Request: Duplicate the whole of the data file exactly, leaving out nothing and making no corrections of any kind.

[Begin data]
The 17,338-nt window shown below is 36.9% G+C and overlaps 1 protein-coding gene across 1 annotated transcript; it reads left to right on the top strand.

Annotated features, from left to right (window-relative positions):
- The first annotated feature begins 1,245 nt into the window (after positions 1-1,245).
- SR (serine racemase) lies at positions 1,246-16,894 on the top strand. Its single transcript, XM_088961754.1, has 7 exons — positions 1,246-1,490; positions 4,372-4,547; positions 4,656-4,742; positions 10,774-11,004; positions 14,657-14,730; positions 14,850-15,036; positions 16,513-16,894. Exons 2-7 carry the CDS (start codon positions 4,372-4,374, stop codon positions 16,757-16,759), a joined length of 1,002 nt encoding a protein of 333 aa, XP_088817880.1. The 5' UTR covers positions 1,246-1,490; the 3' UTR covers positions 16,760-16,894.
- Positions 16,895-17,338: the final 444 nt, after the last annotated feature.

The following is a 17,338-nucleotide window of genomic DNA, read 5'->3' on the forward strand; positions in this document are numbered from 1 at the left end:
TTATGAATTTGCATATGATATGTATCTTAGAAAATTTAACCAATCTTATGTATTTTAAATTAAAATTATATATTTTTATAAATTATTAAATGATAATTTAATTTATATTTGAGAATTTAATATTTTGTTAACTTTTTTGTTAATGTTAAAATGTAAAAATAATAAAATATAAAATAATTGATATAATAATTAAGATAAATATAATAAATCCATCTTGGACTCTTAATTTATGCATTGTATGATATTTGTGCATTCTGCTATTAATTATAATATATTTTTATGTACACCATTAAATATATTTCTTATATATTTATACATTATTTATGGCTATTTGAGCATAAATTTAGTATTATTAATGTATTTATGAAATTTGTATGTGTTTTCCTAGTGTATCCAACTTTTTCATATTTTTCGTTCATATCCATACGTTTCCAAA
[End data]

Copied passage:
The 17,338-nt window shown below is 36.9% G+C and overlaps 1 protein-coding gene across 1 annotated transcript; it reads left to right on the top strand.

Annotated features, from left to right (window-relative positions):
- The first annotated feature begins 1,245 nt into the window (after positions 1-1,245).
- SR (serine racemase) lies at positions 1,246-16,894 on the top strand. Its single transcript, XM_088961754.1, has 7 exons — positions 1,246-1,490; positions 4,372-4,547; positions 4,656-4,742; positions 10,774-11,004; positions 14,657-14,730; positions 14,850-15,036; positions 16,513-16,894. Exons 2-7 carry the CDS (start codon positions 4,372-4,374, stop codon positions 16,757-16,759), a joined length of 1,002 nt encoding a protein of 333 aa, XP_088817880.1. The 5' UTR covers positions 1,246-1,490; the 3' UTR covers positions 16,760-16,894.
- Positions 16,895-17,338: the final 444 nt, after the last annotated feature.

The following is a 17,338-nucleotide window of genomic DNA, read 5'->3' on the forward strand; positions in this document are numbered from 1 at the left end:
TTATGAATTTGCATATGATATGTATCTTAGAAAATTTAACCAATCTTATGTATTTTAAATTAAAATTATATATTTTTATAAATTATTAAATGATAATTTAATTTATATTTGAGAATTTAATATTTTGTTAACTTTTTTGTTAATGTTAAAATGTAAAAATAATAAAATATAAAATAATTGATATAATAATTAAGATAAATATAATAAATCCATCTTGGACTCTTAATTTATGCATTGTATGATATTTGTGCATTCTGCTATTAATTATAATATATTTTTATGTACACCATTAAATATATTTCTTATATATTTATACATTATTTATGGCTATTTGAGCATAAATTTAGTATTATTAATGTATTTATGAAATTTGTATGTGTTTTCCTAGTGTATCCAACTTTTTCATATTTTTCGTTCATATCCATACGTTTCCAAA